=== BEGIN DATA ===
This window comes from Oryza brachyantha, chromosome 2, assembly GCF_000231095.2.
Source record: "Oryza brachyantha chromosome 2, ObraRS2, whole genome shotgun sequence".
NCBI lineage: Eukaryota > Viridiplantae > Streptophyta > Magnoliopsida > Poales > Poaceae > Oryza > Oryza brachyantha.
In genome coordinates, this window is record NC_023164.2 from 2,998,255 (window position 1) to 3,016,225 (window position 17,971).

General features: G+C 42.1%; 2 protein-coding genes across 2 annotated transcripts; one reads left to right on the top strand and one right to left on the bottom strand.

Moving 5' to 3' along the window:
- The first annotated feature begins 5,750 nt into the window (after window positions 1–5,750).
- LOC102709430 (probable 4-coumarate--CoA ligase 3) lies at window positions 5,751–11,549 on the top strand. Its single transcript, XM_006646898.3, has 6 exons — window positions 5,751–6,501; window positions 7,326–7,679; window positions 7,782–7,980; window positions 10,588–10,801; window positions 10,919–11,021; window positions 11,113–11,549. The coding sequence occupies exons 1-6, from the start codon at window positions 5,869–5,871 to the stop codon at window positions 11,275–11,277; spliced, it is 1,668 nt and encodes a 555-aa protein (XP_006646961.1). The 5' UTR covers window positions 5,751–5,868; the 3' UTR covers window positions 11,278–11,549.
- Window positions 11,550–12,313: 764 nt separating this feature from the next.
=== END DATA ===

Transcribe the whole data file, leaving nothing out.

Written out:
This window comes from Oryza brachyantha, chromosome 2, assembly GCF_000231095.2.
Source record: "Oryza brachyantha chromosome 2, ObraRS2, whole genome shotgun sequence".
NCBI lineage: Eukaryota > Viridiplantae > Streptophyta > Magnoliopsida > Poales > Poaceae > Oryza > Oryza brachyantha.
In genome coordinates, this window is record NC_023164.2 from 2,998,255 (window position 1) to 3,016,225 (window position 17,971).

General features: G+C 42.1%; 2 protein-coding genes across 2 annotated transcripts; one reads left to right on the top strand and one right to left on the bottom strand.

Moving 5' to 3' along the window:
- The first annotated feature begins 5,750 nt into the window (after window positions 1–5,750).
- LOC102709430 (probable 4-coumarate--CoA ligase 3) lies at window positions 5,751–11,549 on the top strand. Its single transcript, XM_006646898.3, has 6 exons — window positions 5,751–6,501; window positions 7,326–7,679; window positions 7,782–7,980; window positions 10,588–10,801; window positions 10,919–11,021; window positions 11,113–11,549. The coding sequence occupies exons 1-6, from the start codon at window positions 5,869–5,871 to the stop codon at window positions 11,275–11,277; spliced, it is 1,668 nt and encodes a 555-aa protein (XP_006646961.1). The 5' UTR covers window positions 5,751–5,868; the 3' UTR covers window positions 11,278–11,549.
- Window positions 11,550–12,313: 764 nt separating this feature from the next.